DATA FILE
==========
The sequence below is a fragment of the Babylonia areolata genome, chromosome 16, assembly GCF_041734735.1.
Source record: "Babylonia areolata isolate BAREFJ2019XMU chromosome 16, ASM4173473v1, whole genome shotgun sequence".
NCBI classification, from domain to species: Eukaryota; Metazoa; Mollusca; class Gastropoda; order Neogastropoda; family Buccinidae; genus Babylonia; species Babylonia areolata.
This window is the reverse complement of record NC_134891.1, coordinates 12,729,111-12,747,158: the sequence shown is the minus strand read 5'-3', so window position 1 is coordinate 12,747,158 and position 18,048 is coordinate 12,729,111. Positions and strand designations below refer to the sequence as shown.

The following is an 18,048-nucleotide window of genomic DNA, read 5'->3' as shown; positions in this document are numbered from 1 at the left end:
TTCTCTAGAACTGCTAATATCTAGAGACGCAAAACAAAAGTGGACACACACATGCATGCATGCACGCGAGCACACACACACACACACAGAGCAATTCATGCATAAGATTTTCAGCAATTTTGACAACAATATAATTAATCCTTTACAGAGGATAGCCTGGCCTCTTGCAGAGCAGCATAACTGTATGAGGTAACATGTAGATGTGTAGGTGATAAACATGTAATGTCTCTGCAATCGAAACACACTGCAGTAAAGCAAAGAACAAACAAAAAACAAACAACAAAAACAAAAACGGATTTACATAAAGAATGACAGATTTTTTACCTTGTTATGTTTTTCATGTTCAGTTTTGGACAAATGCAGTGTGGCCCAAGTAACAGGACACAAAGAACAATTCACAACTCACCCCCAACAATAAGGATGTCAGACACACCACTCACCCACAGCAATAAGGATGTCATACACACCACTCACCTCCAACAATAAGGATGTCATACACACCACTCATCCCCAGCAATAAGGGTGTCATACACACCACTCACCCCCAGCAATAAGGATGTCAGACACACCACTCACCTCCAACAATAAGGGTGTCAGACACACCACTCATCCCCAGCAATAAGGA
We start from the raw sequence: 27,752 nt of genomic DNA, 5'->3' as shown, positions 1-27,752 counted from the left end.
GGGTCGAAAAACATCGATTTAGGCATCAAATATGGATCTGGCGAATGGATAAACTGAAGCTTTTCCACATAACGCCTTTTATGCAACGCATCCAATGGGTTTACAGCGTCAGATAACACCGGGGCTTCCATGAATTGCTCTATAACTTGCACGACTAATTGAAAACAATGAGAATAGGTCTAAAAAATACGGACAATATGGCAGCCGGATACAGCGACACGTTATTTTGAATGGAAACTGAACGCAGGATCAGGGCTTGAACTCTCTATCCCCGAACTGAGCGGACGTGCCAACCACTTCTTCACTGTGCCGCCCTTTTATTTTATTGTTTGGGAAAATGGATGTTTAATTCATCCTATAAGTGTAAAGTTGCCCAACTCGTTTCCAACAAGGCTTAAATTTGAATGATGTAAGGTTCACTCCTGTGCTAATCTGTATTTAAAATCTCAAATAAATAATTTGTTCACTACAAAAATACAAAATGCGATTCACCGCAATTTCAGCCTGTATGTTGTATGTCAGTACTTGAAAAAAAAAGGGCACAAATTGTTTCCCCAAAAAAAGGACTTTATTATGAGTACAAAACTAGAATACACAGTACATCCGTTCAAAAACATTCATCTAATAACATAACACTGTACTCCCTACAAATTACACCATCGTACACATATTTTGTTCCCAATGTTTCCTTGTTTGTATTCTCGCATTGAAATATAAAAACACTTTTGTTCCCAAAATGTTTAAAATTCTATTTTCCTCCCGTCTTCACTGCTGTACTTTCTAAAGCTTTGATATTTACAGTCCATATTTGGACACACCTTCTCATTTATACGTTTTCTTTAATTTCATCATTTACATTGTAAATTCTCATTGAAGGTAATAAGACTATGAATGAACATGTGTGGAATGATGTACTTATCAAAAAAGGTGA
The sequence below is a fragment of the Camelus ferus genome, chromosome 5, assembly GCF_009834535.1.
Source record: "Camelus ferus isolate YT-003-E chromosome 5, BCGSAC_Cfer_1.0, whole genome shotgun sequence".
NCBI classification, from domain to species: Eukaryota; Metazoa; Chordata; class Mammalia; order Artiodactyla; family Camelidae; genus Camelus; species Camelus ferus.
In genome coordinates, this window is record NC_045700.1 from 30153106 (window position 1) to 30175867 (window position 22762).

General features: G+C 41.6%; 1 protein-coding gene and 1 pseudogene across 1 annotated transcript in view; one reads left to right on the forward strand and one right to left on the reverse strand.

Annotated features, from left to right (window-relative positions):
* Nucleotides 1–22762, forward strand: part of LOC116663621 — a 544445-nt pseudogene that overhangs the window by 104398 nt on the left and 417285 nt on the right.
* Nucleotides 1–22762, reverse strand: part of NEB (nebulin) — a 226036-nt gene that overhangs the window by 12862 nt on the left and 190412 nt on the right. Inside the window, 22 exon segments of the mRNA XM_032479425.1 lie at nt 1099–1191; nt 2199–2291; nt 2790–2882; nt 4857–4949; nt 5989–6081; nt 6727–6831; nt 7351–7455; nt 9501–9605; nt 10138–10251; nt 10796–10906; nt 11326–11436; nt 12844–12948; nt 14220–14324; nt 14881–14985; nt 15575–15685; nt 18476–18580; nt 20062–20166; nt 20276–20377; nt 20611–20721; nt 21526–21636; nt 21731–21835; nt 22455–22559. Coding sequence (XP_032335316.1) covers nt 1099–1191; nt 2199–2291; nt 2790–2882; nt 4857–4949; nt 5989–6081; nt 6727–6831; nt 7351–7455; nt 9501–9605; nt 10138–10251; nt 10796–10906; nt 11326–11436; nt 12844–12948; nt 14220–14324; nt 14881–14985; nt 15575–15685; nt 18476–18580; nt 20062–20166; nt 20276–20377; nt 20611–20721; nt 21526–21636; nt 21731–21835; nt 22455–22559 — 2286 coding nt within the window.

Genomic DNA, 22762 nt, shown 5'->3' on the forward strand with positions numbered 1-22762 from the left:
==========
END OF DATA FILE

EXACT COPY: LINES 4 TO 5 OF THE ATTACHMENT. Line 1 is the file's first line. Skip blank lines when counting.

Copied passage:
This window is the reverse complement of record NC_134891.1, coordinates 12,729,111-12,747,158: the sequence shown is the minus strand read 5'-3', so window position 1 is coordinate 12,747,158 and position 18,048 is coordinate 12,729,111. Positions and strand designations below refer to the sequence as shown.

The following is an 18,048-nucleotide window of genomic DNA, read 5'->3' as shown; positions in this document are numbered from 1 at the left end: